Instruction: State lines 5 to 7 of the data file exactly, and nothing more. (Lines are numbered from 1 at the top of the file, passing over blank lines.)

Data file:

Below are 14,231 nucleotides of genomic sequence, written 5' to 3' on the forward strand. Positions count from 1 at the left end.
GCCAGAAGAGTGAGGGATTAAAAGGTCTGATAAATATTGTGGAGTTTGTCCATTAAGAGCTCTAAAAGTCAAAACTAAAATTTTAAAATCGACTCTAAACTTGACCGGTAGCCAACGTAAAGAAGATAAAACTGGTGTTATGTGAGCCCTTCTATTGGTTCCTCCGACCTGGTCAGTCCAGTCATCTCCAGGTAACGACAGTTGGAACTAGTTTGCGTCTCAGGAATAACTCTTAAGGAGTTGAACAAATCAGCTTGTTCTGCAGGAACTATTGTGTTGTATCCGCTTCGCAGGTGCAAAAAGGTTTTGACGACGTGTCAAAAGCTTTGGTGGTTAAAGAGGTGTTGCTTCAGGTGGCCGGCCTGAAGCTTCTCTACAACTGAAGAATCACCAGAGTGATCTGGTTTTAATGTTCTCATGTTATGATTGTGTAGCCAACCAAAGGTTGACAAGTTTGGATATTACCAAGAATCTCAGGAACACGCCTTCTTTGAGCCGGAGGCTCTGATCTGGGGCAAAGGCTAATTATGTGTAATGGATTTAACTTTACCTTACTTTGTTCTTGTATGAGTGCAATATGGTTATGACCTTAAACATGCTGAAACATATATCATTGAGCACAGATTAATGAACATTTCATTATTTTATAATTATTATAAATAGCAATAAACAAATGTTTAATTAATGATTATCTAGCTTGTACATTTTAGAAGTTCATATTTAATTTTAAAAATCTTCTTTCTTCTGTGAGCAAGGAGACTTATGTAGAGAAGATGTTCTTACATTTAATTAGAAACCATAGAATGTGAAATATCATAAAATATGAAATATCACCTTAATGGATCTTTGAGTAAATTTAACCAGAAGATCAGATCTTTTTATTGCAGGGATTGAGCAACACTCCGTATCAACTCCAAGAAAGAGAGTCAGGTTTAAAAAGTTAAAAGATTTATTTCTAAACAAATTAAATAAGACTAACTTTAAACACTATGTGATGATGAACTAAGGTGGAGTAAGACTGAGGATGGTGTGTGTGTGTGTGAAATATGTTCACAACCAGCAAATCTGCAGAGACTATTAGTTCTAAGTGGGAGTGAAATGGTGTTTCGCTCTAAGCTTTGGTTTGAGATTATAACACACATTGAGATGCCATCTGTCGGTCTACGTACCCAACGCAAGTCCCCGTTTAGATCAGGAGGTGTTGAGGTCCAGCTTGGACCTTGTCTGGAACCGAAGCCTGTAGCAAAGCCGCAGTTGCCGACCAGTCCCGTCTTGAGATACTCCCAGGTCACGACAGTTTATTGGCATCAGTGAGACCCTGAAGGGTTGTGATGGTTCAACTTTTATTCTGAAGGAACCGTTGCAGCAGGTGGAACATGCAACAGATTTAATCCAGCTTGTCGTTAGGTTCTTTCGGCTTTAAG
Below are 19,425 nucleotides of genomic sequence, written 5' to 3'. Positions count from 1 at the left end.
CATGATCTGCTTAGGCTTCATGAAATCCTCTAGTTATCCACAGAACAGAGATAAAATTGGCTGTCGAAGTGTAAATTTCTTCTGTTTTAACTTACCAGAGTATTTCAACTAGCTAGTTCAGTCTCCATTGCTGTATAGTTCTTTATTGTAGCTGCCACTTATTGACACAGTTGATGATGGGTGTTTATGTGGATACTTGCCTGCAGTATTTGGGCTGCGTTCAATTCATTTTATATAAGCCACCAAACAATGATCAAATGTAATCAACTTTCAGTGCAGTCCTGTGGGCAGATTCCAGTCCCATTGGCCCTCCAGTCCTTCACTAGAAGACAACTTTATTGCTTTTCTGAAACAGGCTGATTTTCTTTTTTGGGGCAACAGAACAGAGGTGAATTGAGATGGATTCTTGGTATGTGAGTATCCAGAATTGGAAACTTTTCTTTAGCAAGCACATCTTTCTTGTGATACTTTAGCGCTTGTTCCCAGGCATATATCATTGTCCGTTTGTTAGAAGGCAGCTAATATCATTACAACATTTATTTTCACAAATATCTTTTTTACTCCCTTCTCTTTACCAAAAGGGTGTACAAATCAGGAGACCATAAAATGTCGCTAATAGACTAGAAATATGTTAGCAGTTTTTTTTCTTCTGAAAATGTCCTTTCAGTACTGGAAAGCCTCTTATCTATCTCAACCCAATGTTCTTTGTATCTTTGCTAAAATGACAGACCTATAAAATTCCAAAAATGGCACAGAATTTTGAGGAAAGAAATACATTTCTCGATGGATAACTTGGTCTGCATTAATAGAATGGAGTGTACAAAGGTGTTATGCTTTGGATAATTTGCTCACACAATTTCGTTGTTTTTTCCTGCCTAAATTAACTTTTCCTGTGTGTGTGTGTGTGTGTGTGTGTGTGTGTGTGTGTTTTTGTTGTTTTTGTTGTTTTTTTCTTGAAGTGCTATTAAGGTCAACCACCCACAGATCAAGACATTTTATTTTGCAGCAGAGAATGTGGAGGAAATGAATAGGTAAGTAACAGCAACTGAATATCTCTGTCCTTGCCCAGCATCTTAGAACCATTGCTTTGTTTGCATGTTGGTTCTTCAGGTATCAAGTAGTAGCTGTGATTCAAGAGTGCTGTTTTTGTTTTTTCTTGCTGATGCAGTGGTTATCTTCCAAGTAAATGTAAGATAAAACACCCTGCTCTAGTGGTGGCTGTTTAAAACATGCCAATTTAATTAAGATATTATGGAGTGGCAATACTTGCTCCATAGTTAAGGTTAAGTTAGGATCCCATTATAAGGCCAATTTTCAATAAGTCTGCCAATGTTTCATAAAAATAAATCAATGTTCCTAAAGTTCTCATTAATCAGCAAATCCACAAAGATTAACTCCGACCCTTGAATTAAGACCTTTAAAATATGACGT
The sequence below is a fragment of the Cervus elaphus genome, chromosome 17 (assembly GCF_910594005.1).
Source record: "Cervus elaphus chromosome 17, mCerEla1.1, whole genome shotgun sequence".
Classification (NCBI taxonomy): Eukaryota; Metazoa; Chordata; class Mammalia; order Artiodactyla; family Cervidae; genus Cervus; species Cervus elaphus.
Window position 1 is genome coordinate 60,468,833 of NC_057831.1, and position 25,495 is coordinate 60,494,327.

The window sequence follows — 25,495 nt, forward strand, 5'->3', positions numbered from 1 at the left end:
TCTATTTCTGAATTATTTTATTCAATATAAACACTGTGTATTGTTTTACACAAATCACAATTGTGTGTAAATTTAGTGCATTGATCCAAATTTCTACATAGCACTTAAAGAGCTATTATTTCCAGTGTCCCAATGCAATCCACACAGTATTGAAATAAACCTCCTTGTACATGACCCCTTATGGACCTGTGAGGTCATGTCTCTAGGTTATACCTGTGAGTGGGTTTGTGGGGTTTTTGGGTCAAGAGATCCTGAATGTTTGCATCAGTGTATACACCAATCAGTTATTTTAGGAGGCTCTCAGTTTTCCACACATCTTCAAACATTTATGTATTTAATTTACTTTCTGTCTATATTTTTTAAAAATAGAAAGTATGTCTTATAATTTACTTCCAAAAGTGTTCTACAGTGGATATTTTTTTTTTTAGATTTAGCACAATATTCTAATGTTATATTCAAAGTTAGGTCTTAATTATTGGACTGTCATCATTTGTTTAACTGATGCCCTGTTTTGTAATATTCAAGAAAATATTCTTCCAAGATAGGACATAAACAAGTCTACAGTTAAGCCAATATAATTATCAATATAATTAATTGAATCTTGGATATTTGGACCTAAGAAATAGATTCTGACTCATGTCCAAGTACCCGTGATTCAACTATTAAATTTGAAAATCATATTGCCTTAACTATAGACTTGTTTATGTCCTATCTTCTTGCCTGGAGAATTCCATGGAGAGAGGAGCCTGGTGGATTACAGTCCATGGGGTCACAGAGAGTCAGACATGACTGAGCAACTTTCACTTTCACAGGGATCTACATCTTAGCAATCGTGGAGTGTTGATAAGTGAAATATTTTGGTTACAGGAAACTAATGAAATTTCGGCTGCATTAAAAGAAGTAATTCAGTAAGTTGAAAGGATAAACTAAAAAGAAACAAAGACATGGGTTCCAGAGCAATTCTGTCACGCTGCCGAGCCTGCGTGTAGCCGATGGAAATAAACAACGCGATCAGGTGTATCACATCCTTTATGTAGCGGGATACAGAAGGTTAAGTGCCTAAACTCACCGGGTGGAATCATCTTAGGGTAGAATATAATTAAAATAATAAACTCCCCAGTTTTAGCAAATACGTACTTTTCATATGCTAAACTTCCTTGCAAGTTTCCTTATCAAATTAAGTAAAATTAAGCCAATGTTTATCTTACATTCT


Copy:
The sequence below is a fragment of the Cervus elaphus genome, chromosome 17 (assembly GCF_910594005.1).
Source record: "Cervus elaphus chromosome 17, mCerEla1.1, whole genome shotgun sequence".
Classification (NCBI taxonomy): Eukaryota; Metazoa; Chordata; class Mammalia; order Artiodactyla; family Cervidae; genus Cervus; species Cervus elaphus.